I approached the movie version of Watchmen (2009, directed by Zach Snyder) with a fair amount of dread. This is a property that, done badly, has the potential to explode in the face of everyone involved. The filmmakers run a huge risk of appearing ridiculous, not least because the source novel itself will end up with the last laugh, to say nothing of its prickly author. My only real hope was that it wouldn't suck, but I still remember when I realized that the first X-Men film didn't, in fact, suck, and how I started demanding that it be good. The good news is that Watchmen doesn't exactly suck, and part of its awkward presentation might be smoothed over by the forth coming DVD extended cut. The bad news is that, while it hits the major plot points of the story, it misses the depths. It misses the density of metaphor, or, if it retains any of it, it doesn't communicate them because the viewer cannot stop to linger on them. This, too, might work on DVD, but that's an unfortunate qualification for a movie that is so obviously designed to be seen on the biggest available screen. In any event, this gets to the heart of what's missing from the movie. The book presents several levels of meta-narrative, and the movie is only able to pick out the surface narrative. This has a flattening effect.

As a movie, it's not bad, I guess. It's the kind of superhero movie someone like Robert Altman or P. T. Anderson would make--more Anderson than Altman, I think, given the needle-drop soundtrack--in which you have multiple characters with multiple storylines all converging at the end of the movie. It's the superhero equivalent of Nashville. Occasionally, Snyder indulges in his preferred action idiom, which marks the movie as a movie, but he's also added a fanboyish sadism to the action. This is more violent than it needs to be, though I think that might be a hollow complaint given that the end of the movie kills millions of people offscreen (more about this in a bit). I'll say this for Snyder, I much prefer his take on action filmmaking to Paul Greengrass (who was the director of record prior to Snyder). The slow motion might be annoying, but at least the viewer can tell what's going on and can get some sense of the geography of the scene. A Bourne-ish approach would certainly have annoyed me no end.

The performances are generally good, particularly Patrick Wilson and Billy Cruddup. One wishes that the filmmakers had included at least some of the wide swath of "ordinary" characters from the book, because omitting them results in a kind of hermetically sealed narrative that doesn't mean anything except to those within it. This is most evident in the way the movie ends, which presents a serious moral problem. Can the characters live with this? The fact that it all occurs in this bubble, to people in whom we have no vested interest, tends to moot the moral dilemma. Film audiences are used to seeing large scale disasters, so this one is just one more. This is exacerbated by Matthew Goode's performance as Veidt, which seems completely untouched by a shadow of regret. This is a serious failing.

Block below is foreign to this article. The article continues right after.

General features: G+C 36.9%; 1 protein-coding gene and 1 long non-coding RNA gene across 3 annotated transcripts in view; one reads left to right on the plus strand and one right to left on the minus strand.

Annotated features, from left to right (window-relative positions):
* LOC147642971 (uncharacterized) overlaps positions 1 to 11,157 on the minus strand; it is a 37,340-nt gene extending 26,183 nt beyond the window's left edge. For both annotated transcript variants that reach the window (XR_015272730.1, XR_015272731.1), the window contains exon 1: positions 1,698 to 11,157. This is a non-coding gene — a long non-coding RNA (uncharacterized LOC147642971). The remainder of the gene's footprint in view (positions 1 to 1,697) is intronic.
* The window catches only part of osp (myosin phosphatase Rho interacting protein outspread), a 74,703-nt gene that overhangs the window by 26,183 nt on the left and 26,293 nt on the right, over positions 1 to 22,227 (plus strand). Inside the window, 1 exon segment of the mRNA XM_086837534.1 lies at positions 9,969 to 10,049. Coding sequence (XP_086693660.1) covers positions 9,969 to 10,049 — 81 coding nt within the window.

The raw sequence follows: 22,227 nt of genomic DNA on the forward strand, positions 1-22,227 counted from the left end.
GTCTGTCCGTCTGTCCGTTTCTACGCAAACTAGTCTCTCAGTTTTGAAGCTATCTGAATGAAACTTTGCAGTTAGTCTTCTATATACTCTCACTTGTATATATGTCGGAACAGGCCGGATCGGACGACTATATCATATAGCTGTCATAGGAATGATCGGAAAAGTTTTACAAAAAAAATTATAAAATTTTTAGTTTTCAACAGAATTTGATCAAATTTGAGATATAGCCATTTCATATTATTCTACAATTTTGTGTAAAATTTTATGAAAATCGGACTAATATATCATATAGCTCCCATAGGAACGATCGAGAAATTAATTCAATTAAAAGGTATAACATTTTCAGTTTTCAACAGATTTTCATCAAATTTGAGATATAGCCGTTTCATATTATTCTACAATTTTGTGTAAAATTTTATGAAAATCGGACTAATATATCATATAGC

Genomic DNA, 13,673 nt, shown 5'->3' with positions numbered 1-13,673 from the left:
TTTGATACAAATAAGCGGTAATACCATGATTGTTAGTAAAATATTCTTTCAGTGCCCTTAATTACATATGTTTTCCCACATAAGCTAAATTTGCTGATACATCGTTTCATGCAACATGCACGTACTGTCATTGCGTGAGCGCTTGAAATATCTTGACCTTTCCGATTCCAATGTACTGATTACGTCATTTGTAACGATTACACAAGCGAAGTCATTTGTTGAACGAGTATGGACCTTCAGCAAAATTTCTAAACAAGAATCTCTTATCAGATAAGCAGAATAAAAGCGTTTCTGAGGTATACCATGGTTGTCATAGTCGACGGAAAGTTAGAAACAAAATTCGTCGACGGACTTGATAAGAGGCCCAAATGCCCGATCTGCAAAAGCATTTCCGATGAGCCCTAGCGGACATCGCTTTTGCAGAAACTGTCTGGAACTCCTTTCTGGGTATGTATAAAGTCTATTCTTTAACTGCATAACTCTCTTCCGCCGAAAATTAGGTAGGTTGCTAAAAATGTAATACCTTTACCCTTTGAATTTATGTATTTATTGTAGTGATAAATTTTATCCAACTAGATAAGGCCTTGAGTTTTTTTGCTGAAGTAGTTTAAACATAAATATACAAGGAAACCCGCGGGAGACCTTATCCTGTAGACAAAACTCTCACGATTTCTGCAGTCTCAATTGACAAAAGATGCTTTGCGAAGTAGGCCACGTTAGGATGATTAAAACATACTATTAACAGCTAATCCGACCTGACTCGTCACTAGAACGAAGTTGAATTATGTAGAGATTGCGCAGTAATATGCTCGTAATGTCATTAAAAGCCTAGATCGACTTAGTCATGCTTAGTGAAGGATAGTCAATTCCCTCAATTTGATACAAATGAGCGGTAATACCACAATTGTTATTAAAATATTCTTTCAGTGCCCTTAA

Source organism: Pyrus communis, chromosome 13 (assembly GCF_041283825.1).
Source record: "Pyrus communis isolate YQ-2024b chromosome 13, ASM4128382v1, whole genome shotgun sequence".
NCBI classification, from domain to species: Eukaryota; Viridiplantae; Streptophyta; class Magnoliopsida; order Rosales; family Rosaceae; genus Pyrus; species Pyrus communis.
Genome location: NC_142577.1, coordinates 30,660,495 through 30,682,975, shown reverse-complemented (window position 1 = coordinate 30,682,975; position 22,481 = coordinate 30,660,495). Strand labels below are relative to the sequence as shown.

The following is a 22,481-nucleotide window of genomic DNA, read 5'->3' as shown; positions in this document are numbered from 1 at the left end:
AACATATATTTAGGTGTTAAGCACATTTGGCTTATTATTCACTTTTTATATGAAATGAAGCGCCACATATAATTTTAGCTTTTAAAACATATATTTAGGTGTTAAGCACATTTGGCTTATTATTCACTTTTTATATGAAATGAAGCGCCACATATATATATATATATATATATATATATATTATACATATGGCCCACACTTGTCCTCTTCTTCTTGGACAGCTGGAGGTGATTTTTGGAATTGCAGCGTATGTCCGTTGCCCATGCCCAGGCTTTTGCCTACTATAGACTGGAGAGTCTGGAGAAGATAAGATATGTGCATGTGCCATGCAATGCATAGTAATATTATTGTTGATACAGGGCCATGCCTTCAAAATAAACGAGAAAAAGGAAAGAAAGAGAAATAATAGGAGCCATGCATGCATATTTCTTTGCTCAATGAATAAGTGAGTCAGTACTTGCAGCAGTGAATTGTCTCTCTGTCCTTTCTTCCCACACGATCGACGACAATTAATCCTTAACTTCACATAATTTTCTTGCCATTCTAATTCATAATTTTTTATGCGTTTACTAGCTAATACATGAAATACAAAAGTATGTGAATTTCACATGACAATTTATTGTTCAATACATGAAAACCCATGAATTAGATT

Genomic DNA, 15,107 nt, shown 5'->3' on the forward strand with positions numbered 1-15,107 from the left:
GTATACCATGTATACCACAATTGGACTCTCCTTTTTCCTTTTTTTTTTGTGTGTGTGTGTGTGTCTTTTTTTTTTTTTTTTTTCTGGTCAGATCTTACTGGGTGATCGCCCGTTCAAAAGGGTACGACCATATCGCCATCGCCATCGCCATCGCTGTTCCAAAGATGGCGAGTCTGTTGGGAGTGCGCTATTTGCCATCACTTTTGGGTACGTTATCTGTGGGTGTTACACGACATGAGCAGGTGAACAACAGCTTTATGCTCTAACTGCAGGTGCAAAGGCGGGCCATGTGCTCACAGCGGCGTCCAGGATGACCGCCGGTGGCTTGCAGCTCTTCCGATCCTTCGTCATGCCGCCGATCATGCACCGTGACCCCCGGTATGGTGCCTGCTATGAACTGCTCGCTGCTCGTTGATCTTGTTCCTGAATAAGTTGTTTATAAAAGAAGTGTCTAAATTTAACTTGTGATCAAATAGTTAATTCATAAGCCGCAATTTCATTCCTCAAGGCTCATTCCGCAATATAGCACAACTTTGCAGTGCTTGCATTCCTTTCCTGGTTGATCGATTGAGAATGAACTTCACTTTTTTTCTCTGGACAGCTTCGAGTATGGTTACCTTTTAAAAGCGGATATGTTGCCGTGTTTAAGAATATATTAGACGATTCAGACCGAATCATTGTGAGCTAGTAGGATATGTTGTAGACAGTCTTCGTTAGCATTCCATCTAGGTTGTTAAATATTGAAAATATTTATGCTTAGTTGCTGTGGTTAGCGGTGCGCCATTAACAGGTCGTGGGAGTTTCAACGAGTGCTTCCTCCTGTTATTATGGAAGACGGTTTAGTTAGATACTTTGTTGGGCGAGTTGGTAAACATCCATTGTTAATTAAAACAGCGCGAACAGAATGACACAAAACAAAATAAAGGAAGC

Still and all, there's more of Watchmen on the screen than I ever expected to see. It IS interesting. Whether that's enough to balance the scales is something about which I haven't made up my mind. Plus, this might actually be the closest anyone comes to putting a Thomas Pynchon novel on screen, for whatever that might be worth.

I'm much less conflicted by Brad Bird's 2004 Watchmen knock-off, The Incredibles, which is a pure delight from start to finish. Whether it's the striking design sensibility, the retro spy-film score, or the gleeful and vivid showing-off of Pixar's animation capabilities, this fills every frame with some kind of marvel or some kind of witty take on the reality of having super-powers. I mean, what kind of windscreen does the Flash use to prevent himself from splattering bugs in his path? Where do they get their costumes? Things I picked up on this time: The drinking game Syndrome's lackeys are playing as they watch the news feed from the mayhem; the subtle and satisfied way Elastigirl looks at her ass in the mirror after donning her new supersuit (as if to say, yeah, it still looks good); the very subtle queer subtext derived from the film's superhero closet and the superhero advocate, Gazerbeam. I could take some issue with the film's pseudo-Randian subtext, but it doesn't spoil the fun.

As a side note, Watchmen is not my favorite graphic novel, not even my favorite Alan Moore graphic novel. I much prefer Moore's own From Hell, Alison Bechdel's Fun Home, Charles Burns's Black Hole, Neil Gaiman and Dave McKean's Signal to Noise, Art Spiegelman's Maus, Jaka's Story by Dave Sim, The Death of Speedy by Jaime Hernandez, and probably a couple of dozen others. Actually, I don't have a favorite, so the favorite that I don't have isn't Watchmen